The Hydrogen Economy

After decades of stagnation and multiple false dawns, the hydrogen economy now appears primed for takeoff. A growing number of countries and industries are proactively investing in hydrogen technologies, with hydrogen being touted as the ‘fuel of the future.’ Meanwhile, industry experts are predicting that hydrogen could become a globally-traded energy source, just like oil and gas, while Bank of America says the industry is at a tipping point and set to explode into a $11 trillion marketplace.

The world’s green hydrogen leaders have joined hands with an ambitious goal to drive a 50-fold scale-up in green hydrogen production over the next six years.

The Green Hydrogen Catapult Initiative is a brainchild of founding partners Saudi clean energy group ACWA Power, Australian project developer CWP Renewables, European energy giants Iberdrola and Ørsted, Chinese wind turbine manufacturer Envision, Italian gas group Snam, and Yara, a Norwegian fertilizer producer. Related: Saudi Arabia Sidelined By Biden's Middle East Strategy

The companies hope to drive 25GW of green hydrogen production by 2026, a scale that could significantly drive down hydrogen costs to below $2/kg thus making the fuel source competitive with fossil fuels in power generation.

Green hydrogen is produced using renewables as an energy source in the electrolysis of water.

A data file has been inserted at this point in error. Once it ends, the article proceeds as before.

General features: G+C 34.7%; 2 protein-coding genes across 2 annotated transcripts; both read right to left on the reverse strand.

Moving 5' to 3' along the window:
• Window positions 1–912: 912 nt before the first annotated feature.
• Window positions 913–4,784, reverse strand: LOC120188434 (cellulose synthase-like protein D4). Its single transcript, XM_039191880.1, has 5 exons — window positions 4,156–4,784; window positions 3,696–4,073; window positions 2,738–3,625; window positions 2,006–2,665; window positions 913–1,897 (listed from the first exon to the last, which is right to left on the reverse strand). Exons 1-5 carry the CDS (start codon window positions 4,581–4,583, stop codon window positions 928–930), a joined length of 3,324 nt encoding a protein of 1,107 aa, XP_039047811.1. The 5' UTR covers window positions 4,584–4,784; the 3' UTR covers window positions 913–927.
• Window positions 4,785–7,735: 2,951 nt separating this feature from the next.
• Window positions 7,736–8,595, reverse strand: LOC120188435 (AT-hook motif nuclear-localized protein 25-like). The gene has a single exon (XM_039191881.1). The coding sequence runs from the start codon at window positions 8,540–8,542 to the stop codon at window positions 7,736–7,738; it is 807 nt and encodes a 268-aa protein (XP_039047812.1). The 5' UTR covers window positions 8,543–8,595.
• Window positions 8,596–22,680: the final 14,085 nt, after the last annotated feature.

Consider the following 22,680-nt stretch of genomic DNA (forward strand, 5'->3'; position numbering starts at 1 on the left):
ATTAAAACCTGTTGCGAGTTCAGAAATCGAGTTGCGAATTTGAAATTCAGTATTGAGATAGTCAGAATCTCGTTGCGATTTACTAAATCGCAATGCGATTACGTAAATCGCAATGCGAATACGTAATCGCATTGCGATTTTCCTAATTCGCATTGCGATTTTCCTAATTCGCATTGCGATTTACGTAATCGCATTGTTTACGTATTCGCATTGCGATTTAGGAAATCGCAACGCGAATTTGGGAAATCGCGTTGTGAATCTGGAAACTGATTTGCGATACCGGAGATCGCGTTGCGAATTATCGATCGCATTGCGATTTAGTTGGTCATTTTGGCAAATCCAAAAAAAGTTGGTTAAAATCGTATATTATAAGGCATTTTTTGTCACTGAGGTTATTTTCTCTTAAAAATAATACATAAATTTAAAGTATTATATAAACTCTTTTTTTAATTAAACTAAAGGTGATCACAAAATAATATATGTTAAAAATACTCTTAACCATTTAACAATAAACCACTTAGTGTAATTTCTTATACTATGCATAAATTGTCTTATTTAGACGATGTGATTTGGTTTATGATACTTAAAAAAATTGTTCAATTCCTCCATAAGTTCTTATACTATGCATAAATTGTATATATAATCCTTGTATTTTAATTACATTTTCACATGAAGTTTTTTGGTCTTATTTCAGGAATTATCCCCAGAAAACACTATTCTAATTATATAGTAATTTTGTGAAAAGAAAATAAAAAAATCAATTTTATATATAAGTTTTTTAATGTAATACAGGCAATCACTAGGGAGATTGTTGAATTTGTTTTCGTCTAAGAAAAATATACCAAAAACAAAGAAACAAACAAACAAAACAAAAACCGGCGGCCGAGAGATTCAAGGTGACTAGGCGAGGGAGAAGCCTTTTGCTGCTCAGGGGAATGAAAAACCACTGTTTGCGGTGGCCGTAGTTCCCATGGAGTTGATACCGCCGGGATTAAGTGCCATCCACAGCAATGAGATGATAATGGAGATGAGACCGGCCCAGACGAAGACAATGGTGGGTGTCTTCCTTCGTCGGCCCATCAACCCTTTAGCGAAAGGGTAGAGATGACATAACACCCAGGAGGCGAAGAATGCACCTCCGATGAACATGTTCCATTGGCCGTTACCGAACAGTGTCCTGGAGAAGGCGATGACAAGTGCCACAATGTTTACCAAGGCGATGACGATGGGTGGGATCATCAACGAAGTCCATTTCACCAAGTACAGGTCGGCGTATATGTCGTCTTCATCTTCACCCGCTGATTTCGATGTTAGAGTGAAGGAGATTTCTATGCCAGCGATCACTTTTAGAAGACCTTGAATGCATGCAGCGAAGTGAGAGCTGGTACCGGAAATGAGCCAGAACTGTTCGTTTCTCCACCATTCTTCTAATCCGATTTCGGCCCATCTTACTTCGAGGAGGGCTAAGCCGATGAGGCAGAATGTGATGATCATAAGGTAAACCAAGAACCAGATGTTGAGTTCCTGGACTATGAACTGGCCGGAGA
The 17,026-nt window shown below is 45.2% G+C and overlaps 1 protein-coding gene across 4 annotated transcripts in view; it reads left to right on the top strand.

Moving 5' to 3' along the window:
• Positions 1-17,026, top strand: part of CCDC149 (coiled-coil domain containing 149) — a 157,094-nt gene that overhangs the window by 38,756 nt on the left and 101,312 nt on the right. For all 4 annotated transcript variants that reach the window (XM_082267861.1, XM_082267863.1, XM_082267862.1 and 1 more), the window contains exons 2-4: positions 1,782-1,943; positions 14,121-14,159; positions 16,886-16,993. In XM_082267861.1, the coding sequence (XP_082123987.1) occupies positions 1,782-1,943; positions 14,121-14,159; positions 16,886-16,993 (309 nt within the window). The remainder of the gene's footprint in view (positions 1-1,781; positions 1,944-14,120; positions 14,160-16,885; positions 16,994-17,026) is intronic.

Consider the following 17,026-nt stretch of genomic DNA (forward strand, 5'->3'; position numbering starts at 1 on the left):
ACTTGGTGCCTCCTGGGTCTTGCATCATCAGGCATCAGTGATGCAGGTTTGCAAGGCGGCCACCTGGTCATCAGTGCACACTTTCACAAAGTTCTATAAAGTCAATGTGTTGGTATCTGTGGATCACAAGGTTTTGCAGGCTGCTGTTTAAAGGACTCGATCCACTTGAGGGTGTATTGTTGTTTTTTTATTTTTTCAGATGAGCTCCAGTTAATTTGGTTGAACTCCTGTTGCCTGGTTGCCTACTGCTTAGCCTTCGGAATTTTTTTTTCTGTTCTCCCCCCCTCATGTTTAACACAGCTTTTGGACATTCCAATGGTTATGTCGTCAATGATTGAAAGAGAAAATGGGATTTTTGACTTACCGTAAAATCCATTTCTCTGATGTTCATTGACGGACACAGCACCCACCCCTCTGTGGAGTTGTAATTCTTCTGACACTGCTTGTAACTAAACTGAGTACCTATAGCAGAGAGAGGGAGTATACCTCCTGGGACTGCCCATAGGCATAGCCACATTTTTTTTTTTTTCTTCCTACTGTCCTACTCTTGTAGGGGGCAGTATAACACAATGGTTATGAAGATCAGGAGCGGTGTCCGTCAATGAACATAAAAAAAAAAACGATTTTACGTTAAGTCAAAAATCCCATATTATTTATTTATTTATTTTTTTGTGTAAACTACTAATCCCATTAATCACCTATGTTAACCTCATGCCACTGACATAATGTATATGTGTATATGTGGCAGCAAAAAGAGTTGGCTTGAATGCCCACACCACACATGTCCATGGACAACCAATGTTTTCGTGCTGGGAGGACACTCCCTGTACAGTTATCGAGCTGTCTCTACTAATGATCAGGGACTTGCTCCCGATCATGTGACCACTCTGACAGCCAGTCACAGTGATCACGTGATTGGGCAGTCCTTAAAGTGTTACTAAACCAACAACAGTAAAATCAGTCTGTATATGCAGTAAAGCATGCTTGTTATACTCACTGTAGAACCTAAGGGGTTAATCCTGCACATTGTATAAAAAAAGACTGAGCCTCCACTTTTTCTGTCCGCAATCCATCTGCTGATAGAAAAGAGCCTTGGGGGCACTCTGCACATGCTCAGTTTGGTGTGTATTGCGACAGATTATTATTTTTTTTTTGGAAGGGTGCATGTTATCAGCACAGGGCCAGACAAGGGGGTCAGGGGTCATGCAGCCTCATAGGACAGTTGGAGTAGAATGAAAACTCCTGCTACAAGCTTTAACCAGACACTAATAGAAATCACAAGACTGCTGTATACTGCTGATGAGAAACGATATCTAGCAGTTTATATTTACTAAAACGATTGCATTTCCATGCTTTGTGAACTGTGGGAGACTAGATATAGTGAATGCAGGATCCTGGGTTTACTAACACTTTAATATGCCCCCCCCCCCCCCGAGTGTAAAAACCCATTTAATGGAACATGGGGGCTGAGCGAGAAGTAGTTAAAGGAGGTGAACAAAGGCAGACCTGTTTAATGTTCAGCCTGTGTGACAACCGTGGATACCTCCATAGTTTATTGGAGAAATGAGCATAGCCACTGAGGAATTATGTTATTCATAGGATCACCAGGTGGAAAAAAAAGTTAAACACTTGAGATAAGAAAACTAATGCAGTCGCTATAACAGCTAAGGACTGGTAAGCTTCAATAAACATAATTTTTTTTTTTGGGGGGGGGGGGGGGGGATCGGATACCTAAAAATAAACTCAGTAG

High costs are the biggest reason why the hydrogen marketplace has been lagging at a time when the renewable energy sector is booming.

The push to take hydrogen costs below $2/kg is, therefore, a potential game-changer for the entire hydrogen ecosystem because it could mean that, for the first time ever, hydrogen becomes cheaper than gas.

In fact, a recent analysis by the Hydrogen Council suggests that $2/kg is the tipping point required to make green hydrogen and its derivative fuels competitive in power generation, steel and fertilizer production, and long-range shipping. Green ammonia, which is made from green hydrogen, and being tested in the marine industry and also as a possible replacement for fossil fuels in thermal power generation. Compared to its grey brethren, green ammonia produces zero carbon when burned; boasts an energy density 80% higher than hydrogen, and is much safer than hydrogen.


The icing on the cake: the consortium of green hydrogen producers says we can expect to see $2/kg hydrogen in just four years’ time.

“From an industry perspective, we see no technical barriers to achieving this, so it’s time to get on with the virtuous cycle of cost reduction through scale up. Having led the race to deliver photovoltaic energy at well-below US$2 cents per kilowatt-hour, in certain geographies, we believe the collective ingenuity and entrepreneurship of the private sector can deliver green hydrogen at less than US$2 per kilogram within four years,’’ ”Paddy Padmanathan, CEO of ACWA Power, has declared.

Suddenly, seemingly overvalued hydrogen stocks such as Plug Power Inc. (NASDAQ:PLUG), Bloom Energy Corporation (NASDAQ:BE) and Ballard Power Systems (NASDAQ:BLDP) actually look like bargains.

Plug Power is up over 1,053% over the past 12 months; Bloom Energy stock has gained 563%, BLDP has rallied 217%, while FuelCell Energy (NASDAQ:FCEL) has racked up gains of 1,127% over the timeframe. Is it hyper-speculative? Yes. But it’s also possible that we haven’t seen the end of this yet. 

By Alex Kimani for Oilprice.com